Yesterday was such an emotional day. Deval Patrick, whom I've been excited about since I first heard him speak in a little house up the street two years ago, won here in Massachusetts. We (yellow dog Democrats and Progressives together) took back the House, and likely the Senate. Previously out of reach government measures (by the people and for the people) like meaningful health care reform, wage support, and appropriate social services for citizens, are once again possible.
At the same time, citizens of seven of these states voted to ban gay marriage(or uh-hem, "affirm traditional marriage,") by sometimes overwhelming majorities, rejecting the extension of for the people to include me in a meaningful way. (Except Arizona. Thank you Arizona)
President Bush proved his narcisicissm, again, when he changed the subject of the national discussion half-way through the day from the Democratic sweep to his firing of Rumsfeld. Like a child or addict/alcoholic, bad attention is better than no attention. In a move that had Rove's fingerprints all over it, the President manipulated all the pundits and talking heads away from focusing on the democratic sweep state by state, Representative by Representative, Senator by Senator, and the various progressive (or reactionary) ballot initiatives that passed/failed to a HUGE piece of the pie discussion about Rumsfeld and the President and what's next for the Secretary of State, with a mere powdered sugar sprinkling of how it was the democratic sweep that led to this (except the Pres. says it didn't). They managed to have very little discussion about the actual races, or the platforms that were attached to them.
I attended a meeting of DREs (fabulous people) halfway across the state, and so listened to the radio for nearly 3 hours, switching between Rush Limbaugh and Air America's Al Franken. Something of a silly decision. Rush bellowed, "It's going to get a lot worse before it gets better folks," and Al didn't. He made noises about crowing, but didn't really crow.
When I got home, I checked out the television news networks. NECN, our local northeast cable news, stayed with the politics of the races, as did CNN. MSNBC and FOX switched their pundit focus and spent the majority of the time discussing the Rumsfeld resignation, er, firing, er, leaving.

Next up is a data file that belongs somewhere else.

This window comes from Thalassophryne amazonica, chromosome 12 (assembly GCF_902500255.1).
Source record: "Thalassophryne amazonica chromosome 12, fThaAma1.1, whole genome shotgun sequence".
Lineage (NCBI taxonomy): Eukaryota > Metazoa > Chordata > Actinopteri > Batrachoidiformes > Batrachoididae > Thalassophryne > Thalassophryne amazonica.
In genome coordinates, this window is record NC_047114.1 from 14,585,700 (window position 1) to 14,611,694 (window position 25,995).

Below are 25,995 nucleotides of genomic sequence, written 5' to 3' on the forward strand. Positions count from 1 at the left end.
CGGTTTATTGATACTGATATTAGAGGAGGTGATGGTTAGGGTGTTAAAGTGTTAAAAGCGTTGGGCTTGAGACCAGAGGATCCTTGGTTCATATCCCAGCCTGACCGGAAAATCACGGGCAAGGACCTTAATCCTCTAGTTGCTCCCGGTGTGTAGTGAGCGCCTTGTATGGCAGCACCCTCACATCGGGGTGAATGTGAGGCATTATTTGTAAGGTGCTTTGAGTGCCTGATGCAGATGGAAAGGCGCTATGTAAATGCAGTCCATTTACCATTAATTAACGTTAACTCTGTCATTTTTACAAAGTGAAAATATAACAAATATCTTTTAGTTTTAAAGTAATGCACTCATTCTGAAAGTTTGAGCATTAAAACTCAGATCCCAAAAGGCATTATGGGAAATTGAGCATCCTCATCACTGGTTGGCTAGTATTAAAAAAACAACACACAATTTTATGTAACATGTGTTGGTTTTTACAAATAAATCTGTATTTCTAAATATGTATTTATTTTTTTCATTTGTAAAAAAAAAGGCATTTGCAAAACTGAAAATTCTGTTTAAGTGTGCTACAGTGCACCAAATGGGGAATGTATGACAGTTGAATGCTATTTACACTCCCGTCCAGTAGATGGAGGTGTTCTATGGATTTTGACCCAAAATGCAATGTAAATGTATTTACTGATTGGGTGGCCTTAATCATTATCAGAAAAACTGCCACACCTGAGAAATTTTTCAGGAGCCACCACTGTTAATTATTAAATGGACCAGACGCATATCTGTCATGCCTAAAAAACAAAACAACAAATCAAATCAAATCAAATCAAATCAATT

John Hall won again in New York. ( Orleans' Jon Hall) At the end of this long and politically emotional day, last night's Colbert Report turned incredibly touching after the interview (wherein John Hall and Stephen bantered about Democrats and Republicans crossing the aisle) when John and Stephen did an Amazing duet of the Star Spangled Banner. Not Carnegie Hall amazing, but contextually amazing. (update at noon: the clip from YouTube is now below.)
And here's the funny thing, one might even say the illogical, unscientific, irrational thing that crankycindy finds irritating. Even though it was fake united-across-the-aisle-ness, the symbology of it totally got to me and I choked up and actual tears ran down my face.
As of now, 8 am EST, last night's clips aren't up yet at the above link, but I hope that they will put it up. Otherwise dear readers, check your tv listings, Comedy Central repeats Colbert a couple of times throughout the day. (I know at least at 8:30 pm EST.) It's worth turning away from Survivor while they count the votes to catch it there at the end of the show.
Let me know if it was the singing that was honestly touching and patriotic, or if I was just overwrought and overtired and therefore suseptible to silly sentimentality.